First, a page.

I could easily imagine Platini or Tigana growing up on a Parisian street, kicking a deflated ball with other boys, rehearsing the magic they’d dazzle the world with much later. The ease and flair they exhibited while playing was different only in degree but not in kind from the soccer I played with my mates—among the French, much as among the Brazilians, the joy of playing bespoke the purity rooted in the street game. But no one could ever accuse Germans of enjoying playing. In fact, no one could ever imagine them even playing on the street—those men were always at work, and enjoyment would run counter to their work ethic. On the parking lots where I came up playing soccer, a “German” was a boy who brought you down on the concrete, someone who would run a lot because he could do shit with the ball. The victory in soccer, I’d grown up believing, should never be a consequence of hard work—rather, it should be a kind of epiphany, an act of supreme magic, unlearnable and inexplicable. That was why I had always hated German soccer: the mechanical discipline and the maddening, unmagical ability never to give up made the classical German soccer philosophy my main ideological enemy. I’ve changed my mind since, but in 1982, I saw the semifinals as a great battle in the philosophical war between work and magic, between the (stereotypical) Teutonic rationality and (equally stereotypical) Gallic passion. It was set up to be a great game.
And a great game it was, but I had trouble seeing it, for Renata, liberated from the shackles of biological theory, was all over me—despite her promise to let me watch—and I was, I confess, helplessly responsive. But I peeked over her shoulder as she was working on a collection of flaming hickeys; I listened closely to the exhilarated game commentators as she alternately whispered sweet nothings and licked my ear; I leapt out of concupiscent holds to see the goals (Littbarski, Platini from a penalty) repeatedly replayed; I sped to take us to the culmination at half time but couldn’t made it before the second-half whistle. In the sixtieth minute, my erection was deflated when the brutal goalie with the Teutonic name Harald Schumacher mauled the gentle Patrick Battiston, sending him to the hospital without so much as a foul or a yellow card. It seemed that Schumacher’s hard work was being rewarded by the Dutch referee, and the familiar sense of philosophical injustice overwhelmed me. When the regulation time ended in a 1–1 tie and the game went into overtime, I accepted the possibility of a breakup and turned exclusively to the French-German battle.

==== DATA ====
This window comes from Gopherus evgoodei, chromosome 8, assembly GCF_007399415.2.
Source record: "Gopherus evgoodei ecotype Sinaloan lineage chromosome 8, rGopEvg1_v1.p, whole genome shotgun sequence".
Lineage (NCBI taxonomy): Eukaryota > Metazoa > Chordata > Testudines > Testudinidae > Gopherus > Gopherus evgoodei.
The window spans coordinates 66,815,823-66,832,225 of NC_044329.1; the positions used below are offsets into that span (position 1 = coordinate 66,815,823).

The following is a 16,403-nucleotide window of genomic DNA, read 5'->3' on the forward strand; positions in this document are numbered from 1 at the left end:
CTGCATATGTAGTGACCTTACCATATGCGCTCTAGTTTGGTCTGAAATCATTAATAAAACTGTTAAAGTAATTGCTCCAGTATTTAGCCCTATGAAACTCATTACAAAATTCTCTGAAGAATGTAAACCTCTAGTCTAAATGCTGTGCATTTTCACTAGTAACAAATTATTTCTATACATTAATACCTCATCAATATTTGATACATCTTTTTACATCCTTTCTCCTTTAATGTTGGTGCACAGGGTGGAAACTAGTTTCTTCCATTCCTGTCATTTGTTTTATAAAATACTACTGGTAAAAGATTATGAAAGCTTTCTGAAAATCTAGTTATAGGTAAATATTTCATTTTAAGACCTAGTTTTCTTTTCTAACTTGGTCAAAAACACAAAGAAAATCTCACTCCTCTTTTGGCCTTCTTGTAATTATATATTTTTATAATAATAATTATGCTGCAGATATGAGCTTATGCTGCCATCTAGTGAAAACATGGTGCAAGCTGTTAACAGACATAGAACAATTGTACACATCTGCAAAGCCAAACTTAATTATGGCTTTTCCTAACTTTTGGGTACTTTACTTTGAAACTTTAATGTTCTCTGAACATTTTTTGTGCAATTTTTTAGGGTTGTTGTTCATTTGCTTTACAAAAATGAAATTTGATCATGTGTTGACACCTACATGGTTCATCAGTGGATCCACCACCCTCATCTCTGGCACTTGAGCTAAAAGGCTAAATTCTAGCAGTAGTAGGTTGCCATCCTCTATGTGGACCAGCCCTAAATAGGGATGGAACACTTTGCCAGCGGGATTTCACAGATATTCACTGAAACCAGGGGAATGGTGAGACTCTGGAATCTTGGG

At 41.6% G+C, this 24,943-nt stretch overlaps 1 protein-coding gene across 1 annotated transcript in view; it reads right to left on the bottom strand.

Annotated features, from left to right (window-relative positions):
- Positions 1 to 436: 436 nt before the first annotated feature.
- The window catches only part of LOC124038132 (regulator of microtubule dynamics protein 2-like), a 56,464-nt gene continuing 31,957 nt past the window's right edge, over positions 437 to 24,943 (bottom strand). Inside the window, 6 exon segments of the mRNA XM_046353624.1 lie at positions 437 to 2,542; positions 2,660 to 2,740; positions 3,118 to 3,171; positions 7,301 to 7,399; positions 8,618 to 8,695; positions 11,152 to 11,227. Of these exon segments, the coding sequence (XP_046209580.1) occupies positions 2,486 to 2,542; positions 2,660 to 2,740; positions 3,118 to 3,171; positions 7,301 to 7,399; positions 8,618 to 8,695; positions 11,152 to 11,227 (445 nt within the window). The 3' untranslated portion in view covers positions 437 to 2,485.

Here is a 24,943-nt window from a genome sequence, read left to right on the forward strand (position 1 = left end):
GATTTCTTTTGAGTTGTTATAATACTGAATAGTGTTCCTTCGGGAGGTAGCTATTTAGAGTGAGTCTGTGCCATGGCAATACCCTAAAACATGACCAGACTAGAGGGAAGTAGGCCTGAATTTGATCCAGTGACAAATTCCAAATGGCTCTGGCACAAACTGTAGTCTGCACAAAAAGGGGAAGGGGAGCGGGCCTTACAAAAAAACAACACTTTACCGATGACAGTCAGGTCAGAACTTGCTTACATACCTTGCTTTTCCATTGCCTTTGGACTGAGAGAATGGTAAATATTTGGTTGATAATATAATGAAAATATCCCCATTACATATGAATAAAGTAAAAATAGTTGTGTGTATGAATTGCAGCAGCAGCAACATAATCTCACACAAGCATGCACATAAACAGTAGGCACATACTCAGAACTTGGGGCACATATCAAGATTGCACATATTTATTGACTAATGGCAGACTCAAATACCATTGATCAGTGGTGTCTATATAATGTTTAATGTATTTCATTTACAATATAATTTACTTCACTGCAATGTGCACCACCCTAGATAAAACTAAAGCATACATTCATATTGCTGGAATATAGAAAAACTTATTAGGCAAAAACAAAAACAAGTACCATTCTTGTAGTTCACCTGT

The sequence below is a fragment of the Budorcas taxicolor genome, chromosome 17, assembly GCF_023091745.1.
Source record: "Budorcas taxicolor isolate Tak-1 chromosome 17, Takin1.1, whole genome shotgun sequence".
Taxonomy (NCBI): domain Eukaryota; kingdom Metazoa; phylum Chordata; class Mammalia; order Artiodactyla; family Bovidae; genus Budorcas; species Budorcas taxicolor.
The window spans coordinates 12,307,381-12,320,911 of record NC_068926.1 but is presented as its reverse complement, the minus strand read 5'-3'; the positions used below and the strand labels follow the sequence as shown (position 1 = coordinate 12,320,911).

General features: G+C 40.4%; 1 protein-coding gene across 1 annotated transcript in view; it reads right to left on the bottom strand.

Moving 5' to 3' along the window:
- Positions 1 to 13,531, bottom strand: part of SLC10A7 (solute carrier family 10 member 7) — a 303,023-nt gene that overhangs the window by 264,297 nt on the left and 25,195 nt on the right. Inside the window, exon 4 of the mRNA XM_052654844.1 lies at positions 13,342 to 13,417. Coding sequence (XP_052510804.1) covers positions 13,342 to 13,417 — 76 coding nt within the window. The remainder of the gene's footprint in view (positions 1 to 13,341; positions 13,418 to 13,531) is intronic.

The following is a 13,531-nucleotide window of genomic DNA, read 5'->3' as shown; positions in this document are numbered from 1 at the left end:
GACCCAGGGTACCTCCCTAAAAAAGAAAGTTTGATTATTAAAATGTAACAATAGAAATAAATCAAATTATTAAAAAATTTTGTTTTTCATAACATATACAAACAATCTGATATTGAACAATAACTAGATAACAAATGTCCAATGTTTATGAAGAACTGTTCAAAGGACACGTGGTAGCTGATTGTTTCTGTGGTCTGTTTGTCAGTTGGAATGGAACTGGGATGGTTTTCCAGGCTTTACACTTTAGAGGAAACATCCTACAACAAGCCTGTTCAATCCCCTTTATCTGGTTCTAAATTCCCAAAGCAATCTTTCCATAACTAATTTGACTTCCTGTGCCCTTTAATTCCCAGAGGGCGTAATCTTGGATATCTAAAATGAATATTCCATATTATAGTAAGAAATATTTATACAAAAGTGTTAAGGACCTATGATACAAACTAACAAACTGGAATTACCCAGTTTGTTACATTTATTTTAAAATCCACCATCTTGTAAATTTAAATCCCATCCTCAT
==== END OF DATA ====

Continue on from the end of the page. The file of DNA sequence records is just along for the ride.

At this point, Renata and her body vanish in my memory. I suppose she worked too hard, and could not match the excitement and magic Platini and his copains provided. I am fully aware this is an awful thing to say, and hereby admit that any and every man who spurns a woman’s love for a soccer game is an idiot and nothing but an idiot.